5 Anger Management Tips

These anger management tips give you strategies to deal with your anger today.

Stress creates tension, and anger can discharge this excess tension.

But this relief is only brief and usually with costs to relationships, happiness, and business.

Looking back you may see plenty of times when you reacted and said and did things which you later regretted.

You probably resolved to change your ways until someone pressed your buttons again.

You could have expressed your anger by:

  • using plenty of colorful language or physical violence
  • feel grumpy or easily irritated
  • socially withdrawing from your friends and family or
  • getting physically ill.

If you respond to anger in a way that is unacceptable to you, your family or colleagues, then these anger management techniques could be beneficial to you.

Anger Management tip #1: Monitor and understand your anger

Generally, anger consists of three steps:

  1. A feeling of stress or pain,

  2. a provocative situation, and

  3. trigger thoughts that are associated with this provocative situation.
  4. First there will be an associated pain or stress that with the anger.

    For example, you may have a headache, are running late, are stressed about a deadline at work, or be concerned about money. Here are some common warning signs of stress.

    For anger to arise there first needs to be tension in the body.

    Second, a provocative situation is likely to trigger this anger.

    It may be that somebody cut you off on the road when you are running late or the kids are asking you for homework help while you are struggling to meet a deadline.

    Third, there will be an associated trigger thought that arises in response to associated tension in the body and the provocative situation.

    This trigger thought usually relates to our own needs not being met, such as "he thinks he owns the road, I'll teach him" or "why isn't Jack helping the kids, he knows I am busy. Doesn't he care that I miss the work deadline"

    Anger Management Tip #2: Keep an anger management log

    Draw up 4 columns on an A4 piece of paper.

    In the first column put the stress or pain that you are feeling.

    In the second, the provocative situation that is happening.

    Put Your Anger into Perspective

    When you are feeling under stress and starting to get angry, ask yourself the question "Will the object of my anger matter 5 years from now".

    Most likely you will start to see things from a wider and calmer perspective.

    In the third column put the trigger thought that is associated with the provocative situation.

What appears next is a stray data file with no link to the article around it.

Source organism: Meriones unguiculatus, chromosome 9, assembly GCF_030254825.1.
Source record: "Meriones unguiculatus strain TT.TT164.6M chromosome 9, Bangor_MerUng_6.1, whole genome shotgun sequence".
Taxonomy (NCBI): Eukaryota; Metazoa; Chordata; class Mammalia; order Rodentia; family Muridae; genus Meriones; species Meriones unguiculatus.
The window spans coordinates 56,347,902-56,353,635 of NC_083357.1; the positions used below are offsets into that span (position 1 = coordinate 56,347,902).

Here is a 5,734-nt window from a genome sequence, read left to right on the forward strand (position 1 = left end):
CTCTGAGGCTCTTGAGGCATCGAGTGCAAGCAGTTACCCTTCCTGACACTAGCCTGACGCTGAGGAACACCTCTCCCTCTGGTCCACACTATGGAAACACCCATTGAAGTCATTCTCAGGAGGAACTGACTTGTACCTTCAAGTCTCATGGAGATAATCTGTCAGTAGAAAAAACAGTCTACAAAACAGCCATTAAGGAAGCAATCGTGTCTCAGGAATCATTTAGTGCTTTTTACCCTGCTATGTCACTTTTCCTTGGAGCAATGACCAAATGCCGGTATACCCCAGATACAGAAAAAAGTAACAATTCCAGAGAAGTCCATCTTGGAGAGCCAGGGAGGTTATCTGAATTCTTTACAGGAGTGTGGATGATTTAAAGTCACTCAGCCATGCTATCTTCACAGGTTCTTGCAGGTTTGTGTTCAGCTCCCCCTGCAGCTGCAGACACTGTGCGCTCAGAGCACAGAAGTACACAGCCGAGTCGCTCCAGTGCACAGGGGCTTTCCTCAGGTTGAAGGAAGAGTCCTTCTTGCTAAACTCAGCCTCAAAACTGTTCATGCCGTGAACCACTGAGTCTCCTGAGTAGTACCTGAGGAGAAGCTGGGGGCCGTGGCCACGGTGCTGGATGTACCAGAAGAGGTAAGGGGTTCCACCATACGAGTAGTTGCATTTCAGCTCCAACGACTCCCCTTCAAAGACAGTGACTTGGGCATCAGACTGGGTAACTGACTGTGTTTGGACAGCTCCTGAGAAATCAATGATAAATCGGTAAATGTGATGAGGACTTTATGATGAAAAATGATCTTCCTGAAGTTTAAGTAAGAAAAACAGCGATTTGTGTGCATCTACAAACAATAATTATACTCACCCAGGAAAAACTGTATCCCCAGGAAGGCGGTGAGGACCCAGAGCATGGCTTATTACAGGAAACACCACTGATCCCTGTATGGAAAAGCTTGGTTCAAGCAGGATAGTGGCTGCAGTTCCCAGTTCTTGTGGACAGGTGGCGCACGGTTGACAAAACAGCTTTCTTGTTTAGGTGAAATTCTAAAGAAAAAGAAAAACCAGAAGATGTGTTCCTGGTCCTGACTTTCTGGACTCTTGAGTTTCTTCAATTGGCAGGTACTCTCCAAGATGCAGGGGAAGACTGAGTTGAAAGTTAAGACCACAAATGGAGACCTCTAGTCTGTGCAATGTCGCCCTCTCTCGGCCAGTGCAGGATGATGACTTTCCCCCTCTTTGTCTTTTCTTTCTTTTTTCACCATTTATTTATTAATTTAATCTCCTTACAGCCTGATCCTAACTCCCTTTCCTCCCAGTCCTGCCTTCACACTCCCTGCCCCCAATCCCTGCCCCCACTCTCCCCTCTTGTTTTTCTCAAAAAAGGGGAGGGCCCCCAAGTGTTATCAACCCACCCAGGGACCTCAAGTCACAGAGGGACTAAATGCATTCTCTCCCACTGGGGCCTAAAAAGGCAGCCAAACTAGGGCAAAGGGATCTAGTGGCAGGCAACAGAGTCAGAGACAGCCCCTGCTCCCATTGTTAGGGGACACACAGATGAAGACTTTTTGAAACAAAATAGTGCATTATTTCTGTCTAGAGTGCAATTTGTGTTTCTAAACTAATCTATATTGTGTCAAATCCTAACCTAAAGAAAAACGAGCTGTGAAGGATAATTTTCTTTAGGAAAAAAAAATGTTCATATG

In the fourth column put the behavior that resulted from feeling angry.

    This tool helps you to understand what situations trigger your anger and the thoughts and pain that underlie this.

    For example, a headache or relationship stress, or the frustration that you feel at work may cause your anger.

    Or your anger may be the direct result of a provocative situation.

    Whatever the cause of your anger it is important to identify the situation and the underlying thoughts and feelings that lead to this emotion.

    Anger management tip #3. Learn to relax

    How often have you heard others tell you to relax?

    But rarely do they tell you how to relax!

    By reducing physical tension in the body you can win half your battle with anger.

    There are many ways to reduce physical tension. These can include relaxation and mindfulness skills such as:

    Practicing these stress management tips reduce your tension and the chances that anger will be out of control.

    Anger management tip #4. Take responsibility for your own feelings

    Your trigger thoughts and feelings often are characterized by feeling helpless and out of control.

    This means that the other person is taking control of the situation.

    If you wait for the other person to change then this can lead to more anger and stress.

    Take responsibility for your feelings of anger and resolve to change the way that you think, feel and act in response to the other person or provocative situation.

    Anger management tip #5. Practice deep breathing exercises

    When you find yourself in a provocative or angry situation have you ever noticed your breathing rate?

    In all likelihood your breathing rate increases as you breathe rapidly from the chest.

    By focusing on deep breathing exercises from the belly you counter the rising stress by activating the relaxation response.

    Breathing from the stomach helps to relax you.

    As you breathe deeply repeat the word "calm" or "relax"

    Here are some quick tips for reducing stress which help to reduce the tension in your body when under stress or experiencing anger.

    Whichever relaxation method your try it is best to practice your relaxation strategies.

    Practicing relaxation techniques means that when you feel the anger rising you have trained the body to respond with more control and have a well-learned strategy that you can use.

    Search here for more anger management techniques

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    Take time out to reduce your anger and use this breathing exercise to beat anger Not rated yet
    I find that when can feel that my anger is rising, that I try to take a time out. When I notice I am getting in one of those moods I tell the person …

    Take responsiblity for your anger Not rated yet
    Ultimately I am responsible for my feelings. I take responsibility for my anger. I remind myself that I choose how to act and behave, and only I can …

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    I find that taking a deep breath and counting to ten can help to control your anger. As hard as it is, I also try to avoid an impulsive reaction as …

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